Howell Davis, Thomas Cocklyn, and Olivier “la Buse” Levasseur fell in together to capture ships. Afterward, the three captains split up the treasure, then took their crews’ portions back to their individual vessels. Aboard Davis’ Royal Jane, quartermaster John Taylor gave one pirate a cittern, a pear-shaped stringed instrument similar to a mandolin, which he played while his fellow pirates sang. Captain William Snelgrave, who later published an account as a captive of pirates, wrote of his last night aboard Captain Davis’ ship.

Supper was brought up about eight o’clock in the evening, and the music was ordered to play, amongst which was a trumpeter that had been forced to enter out of one of the prizes. (Pringle, 259)

What other instruments were popular? Fiddles, bagpipes, drums, concertinas, lyres, and penny whistles. Roberts’ band included an oboe. While music entertained pirates, it also bolstered their courage before an attack and while fighting hand-to-hand aboard the enemy ship, while the combination of music and vaporing terrified their prey.5 Aboard one ship, a captive said the pirates practiced using their weapons “while their musicians play divers airs so that the days pass agreeably.” (Sanders, 118) One of their means of torture also employed music. When pirates captured a captain, they sometimes made him run around a mast while they jeered and prodded him with the tips of their swords and knives, and a fiddler played lively music. This torment was known as sweating, which continued until either the inflictors became bored or the exhausted captain collapsed.

While the historical record is fragmentary, we do know music played a role in the lives of pirates. How much it do so, however, remains a matter of conjecture.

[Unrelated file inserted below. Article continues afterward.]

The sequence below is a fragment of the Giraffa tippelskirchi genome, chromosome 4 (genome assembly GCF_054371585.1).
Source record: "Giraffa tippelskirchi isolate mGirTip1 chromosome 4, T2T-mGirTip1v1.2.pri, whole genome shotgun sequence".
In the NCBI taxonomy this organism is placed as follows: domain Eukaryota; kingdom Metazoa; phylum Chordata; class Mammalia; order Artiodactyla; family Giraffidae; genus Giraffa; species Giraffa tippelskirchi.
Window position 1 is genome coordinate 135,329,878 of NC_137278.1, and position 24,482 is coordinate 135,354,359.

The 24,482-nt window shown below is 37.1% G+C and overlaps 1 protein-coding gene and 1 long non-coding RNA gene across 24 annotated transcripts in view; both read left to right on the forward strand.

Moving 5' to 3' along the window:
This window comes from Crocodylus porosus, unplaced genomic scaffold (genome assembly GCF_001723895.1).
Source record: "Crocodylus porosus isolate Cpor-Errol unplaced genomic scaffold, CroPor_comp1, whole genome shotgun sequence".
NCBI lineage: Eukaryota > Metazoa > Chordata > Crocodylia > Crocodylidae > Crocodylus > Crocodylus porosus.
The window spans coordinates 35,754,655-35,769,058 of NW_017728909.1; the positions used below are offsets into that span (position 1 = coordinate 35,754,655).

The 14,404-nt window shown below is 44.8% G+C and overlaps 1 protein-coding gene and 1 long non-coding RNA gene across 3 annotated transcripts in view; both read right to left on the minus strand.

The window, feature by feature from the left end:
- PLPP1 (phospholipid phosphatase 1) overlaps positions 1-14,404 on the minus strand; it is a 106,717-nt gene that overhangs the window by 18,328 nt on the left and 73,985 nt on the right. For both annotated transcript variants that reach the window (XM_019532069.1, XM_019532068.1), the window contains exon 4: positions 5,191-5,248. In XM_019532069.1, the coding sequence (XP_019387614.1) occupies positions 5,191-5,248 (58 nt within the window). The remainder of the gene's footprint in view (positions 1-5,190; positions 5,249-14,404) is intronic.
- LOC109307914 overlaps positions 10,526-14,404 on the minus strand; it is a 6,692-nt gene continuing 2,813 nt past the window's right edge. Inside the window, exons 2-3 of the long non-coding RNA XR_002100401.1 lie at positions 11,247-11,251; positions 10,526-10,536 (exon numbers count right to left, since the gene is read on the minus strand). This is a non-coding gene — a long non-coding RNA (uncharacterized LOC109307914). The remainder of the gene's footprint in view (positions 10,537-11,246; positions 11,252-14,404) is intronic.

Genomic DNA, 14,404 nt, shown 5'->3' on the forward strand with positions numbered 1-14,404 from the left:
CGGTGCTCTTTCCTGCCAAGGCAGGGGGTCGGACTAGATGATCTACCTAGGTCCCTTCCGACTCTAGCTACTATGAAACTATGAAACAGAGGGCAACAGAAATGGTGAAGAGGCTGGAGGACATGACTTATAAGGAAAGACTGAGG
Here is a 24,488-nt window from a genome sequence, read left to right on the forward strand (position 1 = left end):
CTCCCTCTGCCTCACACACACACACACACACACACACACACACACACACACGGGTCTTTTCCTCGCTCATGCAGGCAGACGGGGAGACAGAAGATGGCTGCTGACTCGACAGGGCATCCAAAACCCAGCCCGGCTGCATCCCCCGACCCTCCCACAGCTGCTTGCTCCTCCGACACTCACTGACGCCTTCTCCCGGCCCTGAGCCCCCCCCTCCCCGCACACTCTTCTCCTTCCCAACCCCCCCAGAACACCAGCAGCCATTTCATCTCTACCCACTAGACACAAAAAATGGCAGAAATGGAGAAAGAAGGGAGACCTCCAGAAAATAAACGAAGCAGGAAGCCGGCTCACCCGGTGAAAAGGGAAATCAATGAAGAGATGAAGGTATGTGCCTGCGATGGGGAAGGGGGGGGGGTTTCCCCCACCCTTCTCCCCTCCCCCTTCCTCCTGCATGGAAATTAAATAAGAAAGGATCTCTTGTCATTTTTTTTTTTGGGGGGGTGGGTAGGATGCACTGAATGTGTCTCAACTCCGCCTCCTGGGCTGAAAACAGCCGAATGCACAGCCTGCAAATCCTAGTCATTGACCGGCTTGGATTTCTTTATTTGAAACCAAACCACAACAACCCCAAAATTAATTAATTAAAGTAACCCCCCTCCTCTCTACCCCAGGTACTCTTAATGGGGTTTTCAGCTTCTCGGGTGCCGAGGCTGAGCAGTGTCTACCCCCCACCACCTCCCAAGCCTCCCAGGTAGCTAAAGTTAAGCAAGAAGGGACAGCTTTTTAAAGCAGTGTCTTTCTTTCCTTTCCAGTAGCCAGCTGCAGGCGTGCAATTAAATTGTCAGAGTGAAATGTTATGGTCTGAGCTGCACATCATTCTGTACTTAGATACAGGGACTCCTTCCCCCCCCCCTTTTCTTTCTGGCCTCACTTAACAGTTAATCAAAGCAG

Morgan Recruits Men for
            His Attack on the Spanish-held City of Panama by Howard
Morgan Recruits Men for His Attack on the Spanish-held City of Panama by Howard Pyle
1. Some accounts list a sixth man as being hanged, but Joseph Dawson admitted his guilt and was imprisoned in Newgate for a time. A number of people arranged for his bail – including William Dampier who contributed £20 – and eventually Dawson requested a pardon, which he received. He was also provided protection from naval impressments.

2. The earliest collector of these ballads was Samuel Pepys, which is why so many are known today. Pepys’ fame came from his diaries and his work as an administrator in the British Admiralty.

3. A captain of a slaver in the last decade of the seventeenth century described this. “We often at sea, in the evenings, would let the slaves come up into the sun to air themselves, and make them jump and dance for an hour or two to our bag-pipes, harp and fiddle, by which exercise to preserve them in health.” (Sanders, 118)

4. Some accounts mention that this deformity was a hunched back.

5. Vaporing involved shouts, jeers, and other loud noises while the pirates brandished their weapons in an attempt to intimidate their prey before they actually attacked.

For more information, I recommend the following resources:
Brundige, Ellen. “The Myth of Arion and the Dolphin,” Mythphile 1 November 2010.
Bulfinch, Thomas. “Arion – Ibycus – Simonides – Sappho,” The Age of Fable or Stories of Gods and Heroes, 1855.